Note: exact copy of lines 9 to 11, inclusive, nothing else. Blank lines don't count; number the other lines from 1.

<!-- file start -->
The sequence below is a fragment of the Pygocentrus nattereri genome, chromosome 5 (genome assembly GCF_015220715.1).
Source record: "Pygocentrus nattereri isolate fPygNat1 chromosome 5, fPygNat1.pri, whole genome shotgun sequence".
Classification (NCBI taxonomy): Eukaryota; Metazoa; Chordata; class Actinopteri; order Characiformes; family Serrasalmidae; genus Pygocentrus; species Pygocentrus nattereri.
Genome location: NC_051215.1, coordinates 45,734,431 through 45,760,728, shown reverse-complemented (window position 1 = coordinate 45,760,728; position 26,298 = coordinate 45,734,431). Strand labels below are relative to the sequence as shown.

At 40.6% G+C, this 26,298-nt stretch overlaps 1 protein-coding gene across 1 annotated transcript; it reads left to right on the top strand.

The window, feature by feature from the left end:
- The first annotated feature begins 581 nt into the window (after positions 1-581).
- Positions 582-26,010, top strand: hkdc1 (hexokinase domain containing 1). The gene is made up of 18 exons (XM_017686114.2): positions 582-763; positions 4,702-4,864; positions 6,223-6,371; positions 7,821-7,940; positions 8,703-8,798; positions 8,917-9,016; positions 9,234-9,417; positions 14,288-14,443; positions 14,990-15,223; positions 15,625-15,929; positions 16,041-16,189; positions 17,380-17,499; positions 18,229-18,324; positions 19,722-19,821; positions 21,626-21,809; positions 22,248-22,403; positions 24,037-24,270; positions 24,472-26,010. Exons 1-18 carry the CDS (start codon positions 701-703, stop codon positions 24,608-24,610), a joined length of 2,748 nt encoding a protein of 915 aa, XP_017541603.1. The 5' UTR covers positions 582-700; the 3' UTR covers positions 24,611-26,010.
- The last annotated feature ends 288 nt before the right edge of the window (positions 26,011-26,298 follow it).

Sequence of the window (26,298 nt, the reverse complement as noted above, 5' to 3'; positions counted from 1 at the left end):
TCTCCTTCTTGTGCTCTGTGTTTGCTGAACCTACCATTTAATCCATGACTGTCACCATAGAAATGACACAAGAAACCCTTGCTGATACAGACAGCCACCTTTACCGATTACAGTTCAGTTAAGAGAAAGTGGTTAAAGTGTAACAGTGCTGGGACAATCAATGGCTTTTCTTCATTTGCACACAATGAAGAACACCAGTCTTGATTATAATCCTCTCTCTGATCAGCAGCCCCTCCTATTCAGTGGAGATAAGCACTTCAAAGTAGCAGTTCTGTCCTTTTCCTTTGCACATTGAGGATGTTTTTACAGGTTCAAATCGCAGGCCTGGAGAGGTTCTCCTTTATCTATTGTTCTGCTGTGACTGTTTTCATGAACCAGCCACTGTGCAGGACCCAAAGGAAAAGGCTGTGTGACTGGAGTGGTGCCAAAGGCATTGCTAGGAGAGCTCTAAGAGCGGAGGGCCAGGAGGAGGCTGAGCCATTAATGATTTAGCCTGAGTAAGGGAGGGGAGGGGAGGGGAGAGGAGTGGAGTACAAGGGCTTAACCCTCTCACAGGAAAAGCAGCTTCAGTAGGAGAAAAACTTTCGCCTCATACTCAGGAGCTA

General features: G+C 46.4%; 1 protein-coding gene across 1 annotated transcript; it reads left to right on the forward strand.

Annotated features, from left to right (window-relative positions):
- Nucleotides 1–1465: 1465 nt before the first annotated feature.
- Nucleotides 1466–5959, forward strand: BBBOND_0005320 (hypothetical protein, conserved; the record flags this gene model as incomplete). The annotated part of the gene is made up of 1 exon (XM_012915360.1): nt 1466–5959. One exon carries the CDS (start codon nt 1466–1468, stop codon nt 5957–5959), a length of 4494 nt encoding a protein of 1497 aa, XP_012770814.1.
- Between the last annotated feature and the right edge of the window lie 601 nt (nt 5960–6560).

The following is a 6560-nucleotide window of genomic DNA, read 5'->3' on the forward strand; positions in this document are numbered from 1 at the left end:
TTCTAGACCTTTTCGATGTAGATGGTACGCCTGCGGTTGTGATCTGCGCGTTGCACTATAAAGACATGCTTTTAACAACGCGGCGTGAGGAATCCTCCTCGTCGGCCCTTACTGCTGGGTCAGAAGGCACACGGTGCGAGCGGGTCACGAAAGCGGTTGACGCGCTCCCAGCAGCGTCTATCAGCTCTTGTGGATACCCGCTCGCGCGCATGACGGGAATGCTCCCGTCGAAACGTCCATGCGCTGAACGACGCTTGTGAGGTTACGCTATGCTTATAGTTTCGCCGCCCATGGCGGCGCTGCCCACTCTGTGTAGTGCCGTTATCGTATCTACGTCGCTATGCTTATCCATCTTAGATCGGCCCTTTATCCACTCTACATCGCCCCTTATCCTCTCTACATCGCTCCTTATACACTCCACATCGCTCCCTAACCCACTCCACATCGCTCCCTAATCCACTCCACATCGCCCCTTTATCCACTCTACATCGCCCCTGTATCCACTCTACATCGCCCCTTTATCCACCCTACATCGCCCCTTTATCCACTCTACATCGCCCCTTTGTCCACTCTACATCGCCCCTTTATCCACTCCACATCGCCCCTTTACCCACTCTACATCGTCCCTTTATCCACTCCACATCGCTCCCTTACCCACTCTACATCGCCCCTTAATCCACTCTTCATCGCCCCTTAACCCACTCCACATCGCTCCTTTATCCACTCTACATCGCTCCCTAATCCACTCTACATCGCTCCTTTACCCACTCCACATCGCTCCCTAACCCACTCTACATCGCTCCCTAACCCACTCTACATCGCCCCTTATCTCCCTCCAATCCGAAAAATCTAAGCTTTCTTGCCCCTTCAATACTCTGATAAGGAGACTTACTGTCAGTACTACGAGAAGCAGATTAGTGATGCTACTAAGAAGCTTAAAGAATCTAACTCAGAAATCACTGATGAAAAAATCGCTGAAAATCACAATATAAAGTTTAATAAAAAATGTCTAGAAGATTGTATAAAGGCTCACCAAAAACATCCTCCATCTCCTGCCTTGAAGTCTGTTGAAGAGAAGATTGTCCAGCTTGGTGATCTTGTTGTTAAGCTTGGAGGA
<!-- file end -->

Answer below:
- The last annotated feature ends 288 nt before the right edge of the window (positions 26,011-26,298 follow it).

Sequence of the window (26,298 nt, the reverse complement as noted above, 5' to 3'; positions counted from 1 at the left end):
TCTCCTTCTTGTGCTCTGTGTTTGCTGAACCTACCATTTAATCCATGACTGTCACCATAGAAATGACACAAGAAACCCTTGCTGATACAGACAGCCACCTTTACCGATTACAGTTCAGTTAAGAGAAAGTGGTTAAAGTGTAACAGTGCTGGGACAATCAATGGCTTTTCTTCATTTGCACACAATGAAGAACACCAGTCTTGATTATAATCCTCTCTCTGATCAGCAGCCCCTCCTATTCAGTGGAGATAAGCACTTCAAAGTAGCAGTTCTGTCCTTTTCCTTTGCACATTGAGGATGTTTTTACAGGTTCAAATCGCAGGCCTGGAGAGGTTCTCCTTTATCTATTGTTCTGCTGTGACTGTTTTCATGAACCAGCCACTGTGCAGGACCCAAAGGAAAAGGCTGTGTGACTGGAGTGGTGCCAAAGGCATTGCTAGGAGAGCTCTAAGAGCGGAGGGCCAGGAGGAGGCTGAGCCATTAATGATTTAGCCTGAGTAAGGGAGGGGAGGGGAGGGGAGAGGAGTGGAGTACAAGGGCTTAACCCTCTCACAGGAAAAGCAGCTTCAGTAGGAGAAAAACTTTCGCCTCATACTCAGGAGCTA